Head of the joint research unit BIOGER-CPP, INRA-AgroParisTech, which studies the management of biological risks to agriculture, focusing on fungal diseases of crop plants. The main objectives of this multidisciplinary unit are to investigate the biology of plant pathogenic fungi and their infectious processes (from molecular to epidemiological mechanisms), their evolution, population dynamics and adaptation to host plants. This basic knowledge on fungal infection is used to study the impact of these diseases on crops and to develop durable control methods.
Prof Rob Martienssen FRS
Professor Rob Martienssen FRS is a Howard Hughes Medical Institute and Gordon and Betty Moore Foundation investigator in plant biology, in the Watson School of Biological Sciences at Cold Spring Harbor Laboratory, New York. His research team are using model plants and yeast to investigate epigenetic mechanisms of transposon silencing, gene regulation and stem cell fate via functional genomics and developmental genetics. Website
Prof Joseph Noel
Based in the Jack H. Skirball Center for Chemical Biology and Proteomics & Howard Hughes Medical Institute and is a member of Faculty of the Salk Institute for Biological Studies, La Jolla, California. The focus of the research in his laboratory is to decipher the core principles influencing evolutionary change in proteins and protein networks, particularly enzymes and metabolic pathways, underlying the emergence and rapid expansion of chemical diversity in living systems. Website
Prof Maggie Smith
Professor Maggie Smith is an associate head of the biology department at the University of York. Her research focuses on the interaction between bacteriophages and their hosts, with a particular interest in the adaptations in phages that infect the antibiotic producing, mycelial, soil bacteria, Streptomyces. She is a member of the Antimicrobial Resistance funders forum and one of a pool of experts for the Biotechnology and Biological Sciences Research Council.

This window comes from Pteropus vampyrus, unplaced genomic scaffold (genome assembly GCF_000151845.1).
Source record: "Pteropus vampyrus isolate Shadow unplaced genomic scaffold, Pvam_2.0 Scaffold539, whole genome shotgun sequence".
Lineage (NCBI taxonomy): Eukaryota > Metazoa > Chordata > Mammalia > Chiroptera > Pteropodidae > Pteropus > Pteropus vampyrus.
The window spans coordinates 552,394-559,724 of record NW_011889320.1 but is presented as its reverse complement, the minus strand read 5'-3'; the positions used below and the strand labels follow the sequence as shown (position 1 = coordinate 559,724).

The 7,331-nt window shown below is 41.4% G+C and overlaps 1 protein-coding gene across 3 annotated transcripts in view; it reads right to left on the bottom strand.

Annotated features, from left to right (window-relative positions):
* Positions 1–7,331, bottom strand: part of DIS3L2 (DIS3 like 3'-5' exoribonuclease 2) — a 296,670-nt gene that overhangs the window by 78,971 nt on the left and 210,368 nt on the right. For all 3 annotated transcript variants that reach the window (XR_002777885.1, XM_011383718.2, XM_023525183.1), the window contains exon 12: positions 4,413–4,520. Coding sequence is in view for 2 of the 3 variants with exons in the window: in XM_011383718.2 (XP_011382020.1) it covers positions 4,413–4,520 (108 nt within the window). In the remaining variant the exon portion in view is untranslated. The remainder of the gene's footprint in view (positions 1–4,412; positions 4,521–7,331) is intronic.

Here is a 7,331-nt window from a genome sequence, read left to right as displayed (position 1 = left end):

Prof Joyce Tait
Works in the Institute for Innovation Generation (Innogen), University of Edinburgh. She has an interdisciplinary background covering both natural and social sciences and has worked on the agrochemical, pharmaceutical and other life science industries, specifically strategic planning for innovation, governance and regulation, and stakeholder attitudes and influences. Website
Prof Dame Janet Thornton
Director of the EMBL-European Bioinformatics Institute and has played a key role in ELIXIR, the pan-European infrastructure for biological data, since its inception. Her research group focuses on understanding protein structure, function and evolution using computational approaches. Website
Dr Richard Summers
Leads cereal breeding and research at RAGT. He is responsible for four winter wheat breeding programmes (in France, Germany, the Czech Republic and the UK), durum wheat, triticale, barley and associated research groups in genotyping, analytics, pathology and breeding support. Additionally he has responsibility for trialling in non-core geographies in Europe and elsewhere in the world.